• each exercise was performed for one set
  • workouts were conducted twice per week


At the end of the study, the diabetic men and women experienced improvements in hemoglobin A1c ranging from 0.3 to 1.0%.

Forty-one percent of the participants improved by 0.5% or more, or were at least able to decrease their medications.

To put this into real-life perspective, a decrease in hemoglobin A1c as small as 0.3% is significant: it can translate to years of life regained.

The strength training program required a total of only 30 to 40 minutes per week, and the participants also walked approximately 100 minutes per week (an average of about 14 minutes of walking a day).

At The Perfect Workout, we know of a number of people with type 2 diabetes who improved their blood glucose with strength training and no other changes in their lifestyle.

They simply showed up for a high-intensity strength training session twice per week for about 20 minutes each visit.

That’s good news for people with diabetes looking to improve their health and extend their lives.

  • Church, T. S., Blair, S. N., Cocreham, S., Johannsen, N., Johnson, W., Kramer, K., … & Earnest, C. P. (2010). Effects of aerobic and resistance training on hemoglobin A1c levels in patients with type 2 diabetes. JAMA: The Journal of the American Medical Association, 304(20), 2253-2262.
  • Turner, R. C., Holman, R. R., Cull, C. C., Stratton, I. M., Matthews, D. R., Frighi, V., …Hadden, C. (1998). Intensive blood-glucose control with sulphonylureas or insulin compared with conventional treatment and risk of complications in patients with type 2 diabetes (UKPDS 33). The Lancet (British Edition), 352(9131), 837.
  • Cauza, E., Hanusch-Enserer, U., Strasser, B., Ludvik, B., Metz-Schimmerl, S.,…Pacini, G. (2005). The relative benefits of endurance and strength training on the metabolic factors and muscle function of people with type 2 diabetes mellitus. The Archives of Physiology and Medical Rehabilitation, 86(8), 1527-1533.
  • Brooks, N., Layne, J. E., Gordon, P. L., Roubenoff, R., Nelson, M. E. Castaneda-Sceppa, C. (2007). Strength training improves muscle quality and insulin sensitivity in hispanic older adults with type 2 diabetes. International Journal of Medical Sciences, 4(1),
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High-Intensity Training

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How to Stay Mentally Sharp & Avoid Cognitive Decline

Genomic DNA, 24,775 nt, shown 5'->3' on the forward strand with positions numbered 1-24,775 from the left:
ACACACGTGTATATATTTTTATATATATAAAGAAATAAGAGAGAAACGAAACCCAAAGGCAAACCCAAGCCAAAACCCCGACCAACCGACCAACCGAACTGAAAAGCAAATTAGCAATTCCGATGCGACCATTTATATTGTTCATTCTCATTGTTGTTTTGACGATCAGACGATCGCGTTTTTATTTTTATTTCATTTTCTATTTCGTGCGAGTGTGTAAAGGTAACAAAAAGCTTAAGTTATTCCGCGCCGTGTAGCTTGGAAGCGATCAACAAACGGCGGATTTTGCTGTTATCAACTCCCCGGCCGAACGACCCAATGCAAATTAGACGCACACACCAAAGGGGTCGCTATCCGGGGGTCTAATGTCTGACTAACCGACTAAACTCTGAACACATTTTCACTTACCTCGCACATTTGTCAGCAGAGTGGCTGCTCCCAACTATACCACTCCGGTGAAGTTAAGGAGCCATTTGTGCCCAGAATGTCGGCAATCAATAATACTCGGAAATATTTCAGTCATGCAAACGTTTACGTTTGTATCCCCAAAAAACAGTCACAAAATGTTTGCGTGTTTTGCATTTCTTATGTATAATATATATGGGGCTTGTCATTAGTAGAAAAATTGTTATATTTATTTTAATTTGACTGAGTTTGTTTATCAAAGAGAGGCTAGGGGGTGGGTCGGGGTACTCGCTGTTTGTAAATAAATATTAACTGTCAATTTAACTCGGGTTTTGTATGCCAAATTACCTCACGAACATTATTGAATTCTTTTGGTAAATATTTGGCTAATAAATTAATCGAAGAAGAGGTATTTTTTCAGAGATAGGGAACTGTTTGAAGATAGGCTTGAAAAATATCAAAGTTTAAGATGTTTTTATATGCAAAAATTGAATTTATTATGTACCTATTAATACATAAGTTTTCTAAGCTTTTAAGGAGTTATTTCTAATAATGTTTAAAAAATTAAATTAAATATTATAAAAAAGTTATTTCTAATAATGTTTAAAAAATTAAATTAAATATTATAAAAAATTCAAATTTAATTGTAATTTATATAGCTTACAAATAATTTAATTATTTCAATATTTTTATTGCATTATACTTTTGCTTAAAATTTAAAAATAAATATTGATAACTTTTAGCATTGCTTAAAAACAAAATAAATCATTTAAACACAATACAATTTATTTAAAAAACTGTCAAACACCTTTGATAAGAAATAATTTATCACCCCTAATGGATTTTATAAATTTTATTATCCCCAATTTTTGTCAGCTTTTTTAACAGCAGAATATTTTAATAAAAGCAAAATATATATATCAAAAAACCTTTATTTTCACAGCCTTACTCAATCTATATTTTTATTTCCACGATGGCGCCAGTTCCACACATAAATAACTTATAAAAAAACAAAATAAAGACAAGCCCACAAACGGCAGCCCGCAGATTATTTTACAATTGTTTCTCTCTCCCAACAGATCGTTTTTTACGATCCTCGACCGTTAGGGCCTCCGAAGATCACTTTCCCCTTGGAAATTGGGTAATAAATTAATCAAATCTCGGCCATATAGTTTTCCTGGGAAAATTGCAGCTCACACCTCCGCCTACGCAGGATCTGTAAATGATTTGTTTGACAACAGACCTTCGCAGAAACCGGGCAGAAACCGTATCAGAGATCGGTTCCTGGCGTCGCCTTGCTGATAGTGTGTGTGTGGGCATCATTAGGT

How to stay mentally sharp & avoid cognitive decline

Strength Trainer Newport Beach CA

The thought of getting cancer, getting injured from a fall or getting diagnosed with Osteoporosis are all real fears we want to avoid.

But the scariest thing to many adults is the possibility of mentally slipping.

Forgetting your family, forgetting how to do simple tasks and forgetting who you are might be one of the most terrifying side effects of aging.

Although there’s no one-size-fits-all solution there is one thing scientifically shown to decrease the chances of heading down the path of cognitive decline…

Strength Training.

A high quality life

When you look into the future you want to see a life filled with family, hobbies, adventure, and the ability to do what you want- a high quality life.

Part of having a high quality of life is possessing the mental capacity necessary to keep up with that vision of the future. For this we need to have a healthy memory, awareness, and ability to shift focus within seconds.

In terms of health, strength training is usually discussed as an effective treatment for building bone density, controlling blood sugar, and improving the cardiovascular system.

However, research over the past six years is showing that strength training is also an effective method for improving cognitive function, even in those who show signs of decline.

Fitness Trainer Newport Beach CA

Improving existing cognitive decline

Strength training has been proven to help prevent cognitive issues, as well as improve cognition in those who already are experiencing decline.

Researchers at the University of British Columbia have performed a few studies related to this. Each study included women only. The 2010 study lasted one year with the participants split into three groups:

  • Strength training once per week
  • Strength training twice per week
  • Balance activities and light resistance movements twice per week (control group)


The strength training group trained intensely, typically fatiguing to the point of “muscle success” in about six to eight repetitions.

A couple of cognitive tests were performed before and after the year of training, including:

  • The Stroop Test – a timed test seeing how quickly the participant can read the names of colors when font colors don’t match the name. This measures selective attention, cognitive flexibility, and processing speed.
  • Verbal Digit Span Test – a test requesting the subjects to repeat sequences of numbers that were told to them, providing an assessment of memory.
  • Trail Marker Tests – a series of tests that provide an assessment of several cognitive skills, including the speed at which a person can switch from one focused task to another.


At the end of the study, cognitive performance declined slightly in the control group, but improved by 11 to 13% in the strength training groups.

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Despite being an average of 70 years old, the women who performed strength training became mentally sharper over the 12-month period. In addition, peak muscle power, the key attribute allowing seniors to perform challenging daily tasks, increased by 13% in the twice-weekly strength group.